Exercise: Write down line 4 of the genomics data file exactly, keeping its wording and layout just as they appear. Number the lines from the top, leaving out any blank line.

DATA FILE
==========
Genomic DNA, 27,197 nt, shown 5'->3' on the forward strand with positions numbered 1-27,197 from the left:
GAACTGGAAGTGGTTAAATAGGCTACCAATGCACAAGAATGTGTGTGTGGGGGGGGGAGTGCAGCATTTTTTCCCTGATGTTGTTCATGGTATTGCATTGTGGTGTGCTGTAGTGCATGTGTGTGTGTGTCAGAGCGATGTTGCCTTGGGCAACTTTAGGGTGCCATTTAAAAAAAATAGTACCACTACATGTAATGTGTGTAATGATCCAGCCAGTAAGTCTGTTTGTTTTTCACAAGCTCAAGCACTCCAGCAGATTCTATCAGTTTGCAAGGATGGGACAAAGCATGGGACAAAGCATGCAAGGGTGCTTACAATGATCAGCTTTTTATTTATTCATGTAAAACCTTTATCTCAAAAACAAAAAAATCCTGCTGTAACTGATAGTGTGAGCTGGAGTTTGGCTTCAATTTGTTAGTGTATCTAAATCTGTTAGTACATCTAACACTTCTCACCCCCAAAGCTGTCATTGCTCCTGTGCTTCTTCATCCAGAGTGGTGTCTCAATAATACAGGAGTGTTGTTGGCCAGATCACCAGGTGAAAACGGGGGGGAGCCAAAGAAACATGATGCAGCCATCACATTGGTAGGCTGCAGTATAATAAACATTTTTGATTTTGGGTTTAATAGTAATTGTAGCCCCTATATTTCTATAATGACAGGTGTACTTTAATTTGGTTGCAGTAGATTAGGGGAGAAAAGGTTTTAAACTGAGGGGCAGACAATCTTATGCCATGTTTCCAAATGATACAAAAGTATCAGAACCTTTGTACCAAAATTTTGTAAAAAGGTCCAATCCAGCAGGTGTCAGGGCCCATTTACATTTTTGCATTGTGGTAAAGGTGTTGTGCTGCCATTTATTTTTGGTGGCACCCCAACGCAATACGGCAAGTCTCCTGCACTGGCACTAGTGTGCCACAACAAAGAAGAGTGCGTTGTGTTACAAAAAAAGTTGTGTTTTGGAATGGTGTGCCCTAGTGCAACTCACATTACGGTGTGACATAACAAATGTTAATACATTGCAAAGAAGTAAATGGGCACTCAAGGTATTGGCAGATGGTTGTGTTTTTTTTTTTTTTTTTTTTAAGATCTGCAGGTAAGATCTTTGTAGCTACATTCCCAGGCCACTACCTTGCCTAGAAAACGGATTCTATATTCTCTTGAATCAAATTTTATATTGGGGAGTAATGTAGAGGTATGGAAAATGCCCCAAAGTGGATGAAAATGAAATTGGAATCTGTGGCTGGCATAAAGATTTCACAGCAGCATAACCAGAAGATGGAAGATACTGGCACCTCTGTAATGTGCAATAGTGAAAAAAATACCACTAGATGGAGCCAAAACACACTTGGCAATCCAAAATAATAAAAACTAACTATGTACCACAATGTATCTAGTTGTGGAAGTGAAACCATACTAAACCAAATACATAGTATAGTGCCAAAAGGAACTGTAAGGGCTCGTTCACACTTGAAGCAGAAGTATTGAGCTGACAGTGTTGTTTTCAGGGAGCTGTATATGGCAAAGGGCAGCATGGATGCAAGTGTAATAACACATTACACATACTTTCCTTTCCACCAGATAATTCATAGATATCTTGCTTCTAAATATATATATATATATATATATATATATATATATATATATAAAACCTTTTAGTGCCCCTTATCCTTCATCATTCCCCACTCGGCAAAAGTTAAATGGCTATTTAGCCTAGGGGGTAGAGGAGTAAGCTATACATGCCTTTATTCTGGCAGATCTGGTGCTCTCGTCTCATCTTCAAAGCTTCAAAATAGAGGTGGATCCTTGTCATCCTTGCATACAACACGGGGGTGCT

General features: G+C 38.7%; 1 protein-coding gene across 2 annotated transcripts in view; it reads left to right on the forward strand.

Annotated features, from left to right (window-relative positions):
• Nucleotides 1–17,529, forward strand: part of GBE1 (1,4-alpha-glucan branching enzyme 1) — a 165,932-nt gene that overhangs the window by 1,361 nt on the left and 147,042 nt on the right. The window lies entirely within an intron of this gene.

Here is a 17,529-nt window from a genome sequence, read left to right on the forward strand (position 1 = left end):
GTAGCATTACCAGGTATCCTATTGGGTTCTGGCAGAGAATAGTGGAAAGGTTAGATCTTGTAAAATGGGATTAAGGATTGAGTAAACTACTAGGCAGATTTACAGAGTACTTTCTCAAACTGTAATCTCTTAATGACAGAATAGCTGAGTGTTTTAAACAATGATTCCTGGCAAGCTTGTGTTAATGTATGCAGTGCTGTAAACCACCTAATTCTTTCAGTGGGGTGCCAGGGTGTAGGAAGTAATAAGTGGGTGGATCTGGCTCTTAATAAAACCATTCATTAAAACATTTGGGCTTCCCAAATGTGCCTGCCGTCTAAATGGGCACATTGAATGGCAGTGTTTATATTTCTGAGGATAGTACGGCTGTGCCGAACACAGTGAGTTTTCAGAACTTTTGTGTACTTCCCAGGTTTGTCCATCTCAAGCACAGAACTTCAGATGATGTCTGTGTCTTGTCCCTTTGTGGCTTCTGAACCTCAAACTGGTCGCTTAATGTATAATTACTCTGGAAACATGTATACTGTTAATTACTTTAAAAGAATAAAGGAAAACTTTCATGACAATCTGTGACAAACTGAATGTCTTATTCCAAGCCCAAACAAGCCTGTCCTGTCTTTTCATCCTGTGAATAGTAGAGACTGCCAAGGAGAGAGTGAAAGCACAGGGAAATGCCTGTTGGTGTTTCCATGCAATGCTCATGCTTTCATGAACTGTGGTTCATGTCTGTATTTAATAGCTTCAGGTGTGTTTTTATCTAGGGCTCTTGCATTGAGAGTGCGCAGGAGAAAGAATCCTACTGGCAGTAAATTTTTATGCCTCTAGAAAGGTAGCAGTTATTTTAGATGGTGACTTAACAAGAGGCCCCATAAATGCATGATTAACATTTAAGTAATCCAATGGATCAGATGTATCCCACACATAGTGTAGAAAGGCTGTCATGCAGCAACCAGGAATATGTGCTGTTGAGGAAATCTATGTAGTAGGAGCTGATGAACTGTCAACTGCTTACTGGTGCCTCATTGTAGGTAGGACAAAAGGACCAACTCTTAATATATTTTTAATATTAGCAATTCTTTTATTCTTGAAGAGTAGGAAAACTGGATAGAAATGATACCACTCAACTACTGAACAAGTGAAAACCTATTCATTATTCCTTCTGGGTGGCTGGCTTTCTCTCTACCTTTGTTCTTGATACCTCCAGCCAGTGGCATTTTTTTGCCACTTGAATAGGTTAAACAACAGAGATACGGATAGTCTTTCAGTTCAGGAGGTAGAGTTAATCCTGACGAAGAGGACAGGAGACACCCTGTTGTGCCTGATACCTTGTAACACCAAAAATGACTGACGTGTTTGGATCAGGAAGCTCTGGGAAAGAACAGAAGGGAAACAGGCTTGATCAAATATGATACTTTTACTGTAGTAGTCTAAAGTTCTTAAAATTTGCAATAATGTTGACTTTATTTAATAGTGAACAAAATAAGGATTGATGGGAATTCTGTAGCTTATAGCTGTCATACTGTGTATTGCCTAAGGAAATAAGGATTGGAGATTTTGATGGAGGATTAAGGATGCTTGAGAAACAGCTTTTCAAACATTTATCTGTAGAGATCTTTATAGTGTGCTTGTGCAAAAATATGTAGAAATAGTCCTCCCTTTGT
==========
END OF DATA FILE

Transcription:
Annotated features, from left to right (window-relative positions):